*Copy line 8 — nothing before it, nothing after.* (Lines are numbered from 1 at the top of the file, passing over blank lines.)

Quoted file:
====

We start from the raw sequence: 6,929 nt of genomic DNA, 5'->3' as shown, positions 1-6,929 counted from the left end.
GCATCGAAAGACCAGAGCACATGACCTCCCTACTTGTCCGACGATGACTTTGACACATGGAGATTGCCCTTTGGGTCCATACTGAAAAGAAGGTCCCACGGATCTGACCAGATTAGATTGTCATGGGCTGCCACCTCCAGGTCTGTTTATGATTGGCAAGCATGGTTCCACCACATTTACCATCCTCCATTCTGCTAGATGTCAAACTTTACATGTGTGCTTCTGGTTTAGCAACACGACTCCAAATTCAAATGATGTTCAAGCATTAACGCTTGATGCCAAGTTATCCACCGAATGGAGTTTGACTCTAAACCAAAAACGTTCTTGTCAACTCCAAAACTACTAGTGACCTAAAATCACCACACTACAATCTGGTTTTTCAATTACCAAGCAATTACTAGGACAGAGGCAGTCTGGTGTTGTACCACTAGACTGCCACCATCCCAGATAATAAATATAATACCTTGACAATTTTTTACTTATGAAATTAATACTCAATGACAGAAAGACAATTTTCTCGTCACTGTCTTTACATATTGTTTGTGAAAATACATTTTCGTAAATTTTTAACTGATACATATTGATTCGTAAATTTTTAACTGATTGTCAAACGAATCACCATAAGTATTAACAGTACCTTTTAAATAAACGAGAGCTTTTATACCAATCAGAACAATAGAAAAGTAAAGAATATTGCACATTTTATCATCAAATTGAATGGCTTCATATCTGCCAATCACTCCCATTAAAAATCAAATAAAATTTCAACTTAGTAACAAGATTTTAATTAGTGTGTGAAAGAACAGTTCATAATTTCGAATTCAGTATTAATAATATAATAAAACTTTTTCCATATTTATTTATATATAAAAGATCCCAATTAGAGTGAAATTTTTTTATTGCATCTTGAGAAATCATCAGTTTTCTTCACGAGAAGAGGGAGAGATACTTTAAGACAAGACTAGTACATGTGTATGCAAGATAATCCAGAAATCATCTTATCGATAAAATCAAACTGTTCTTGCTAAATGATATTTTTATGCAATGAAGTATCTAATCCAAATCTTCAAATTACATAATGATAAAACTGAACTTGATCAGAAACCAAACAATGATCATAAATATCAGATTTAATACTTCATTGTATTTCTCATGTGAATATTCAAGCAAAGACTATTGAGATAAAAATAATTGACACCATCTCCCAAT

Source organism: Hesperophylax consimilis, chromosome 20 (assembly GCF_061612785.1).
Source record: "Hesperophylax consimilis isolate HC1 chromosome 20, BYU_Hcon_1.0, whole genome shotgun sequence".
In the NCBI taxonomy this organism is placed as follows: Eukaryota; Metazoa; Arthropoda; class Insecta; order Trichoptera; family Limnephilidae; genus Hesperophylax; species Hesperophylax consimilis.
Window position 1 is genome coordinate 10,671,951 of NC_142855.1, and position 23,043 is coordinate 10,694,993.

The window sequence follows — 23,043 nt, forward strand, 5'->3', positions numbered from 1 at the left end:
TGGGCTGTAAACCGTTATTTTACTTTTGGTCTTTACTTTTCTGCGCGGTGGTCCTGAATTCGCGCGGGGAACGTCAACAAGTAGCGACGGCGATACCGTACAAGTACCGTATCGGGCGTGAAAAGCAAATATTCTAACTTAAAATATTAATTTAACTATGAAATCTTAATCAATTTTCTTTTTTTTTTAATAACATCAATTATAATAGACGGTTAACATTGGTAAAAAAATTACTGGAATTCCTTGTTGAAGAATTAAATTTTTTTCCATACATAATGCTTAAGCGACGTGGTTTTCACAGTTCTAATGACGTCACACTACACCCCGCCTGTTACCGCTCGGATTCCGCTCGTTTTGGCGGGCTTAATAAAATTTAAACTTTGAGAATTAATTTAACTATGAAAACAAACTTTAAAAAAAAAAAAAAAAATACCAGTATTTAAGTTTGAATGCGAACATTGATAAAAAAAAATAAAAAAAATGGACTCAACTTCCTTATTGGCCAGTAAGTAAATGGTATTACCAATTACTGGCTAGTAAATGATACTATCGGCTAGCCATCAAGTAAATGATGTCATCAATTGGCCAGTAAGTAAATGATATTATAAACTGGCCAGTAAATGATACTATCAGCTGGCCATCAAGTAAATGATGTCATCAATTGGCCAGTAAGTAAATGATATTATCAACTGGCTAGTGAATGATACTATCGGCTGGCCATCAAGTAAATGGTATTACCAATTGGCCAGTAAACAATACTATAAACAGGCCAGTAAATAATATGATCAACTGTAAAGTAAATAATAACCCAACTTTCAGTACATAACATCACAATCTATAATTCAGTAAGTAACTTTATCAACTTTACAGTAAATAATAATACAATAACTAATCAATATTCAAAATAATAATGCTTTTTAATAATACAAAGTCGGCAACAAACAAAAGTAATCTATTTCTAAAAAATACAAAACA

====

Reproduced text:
TGGGCTGTAAACCGTTATTTTACTTTTGGTCTTTACTTTTCTGCGCGGTGGTCCTGAATTCGCGCGGGGAACGTCAACAAGTAGCGACGGCGATACCGTACAAGTACCGTATCGGGCGTGAAAAGCAAATATTCTAACTTAAAATATTAATTTAACTATGAAATCTTAATCAATTTTCTTTTTTTTTTAATAACATCAATTATAATAGACGGTTAACATTGGTAAAAAAATTACTGGAATTCCTTGTTGAAGAATTAAATTTTTTTCCATACATAATGCTTAAGCGACGTGGTTTTCACAGTTCTAATGACGTCACACTACACCCCGCCTGTTACCGCTCGGATTCCGCTCGTTTTGGCGGGCTTAATAAAATTTAAACTTTGAGAATTAATTTAACTATGAAAACAAACTTTAAAAAAAAAAAAAAAAATACCAGTATTTAAGTTTGAATGCGAACATTGATAAAAAAAAATAAAAAAAATGGACTCAACTTCCTTATTGGCCAGTAAGTAAATGGTATTACCAATTACTGGCTAGTAAATGATACTATCGGCTAGCCATCAAGTAAATGATGTCATCAATTGGCCAGTAAGTAAATGATATTATAAACTGGCCAGTAAATGATACTATCAGCTGGCCATCAAGTAAATGATGTCATCAATTGGCCAGTAAGTAAATGATATTATCAACTGGCTAGTGAATGATACTATCGGCTGGCCATCAAGTAAATGGTATTACCAATTGGCCAGTAAACAATACTATAAACAGGCCAGTAAATAATATGATCAACTGTAAAGTAAATAATAACCCAACTTTCAGTACATAACATCACAATCTATAATTCAGTAAGTAACTTTATCAACTTTACAGTAAATAATAATACAATAACTAATCAATATTCAAAATAATAATGCTTTTTAATAATACAAAGTCGGCAACAAACAAAAGTAATCTATTTCTAAAAAATACAAAACA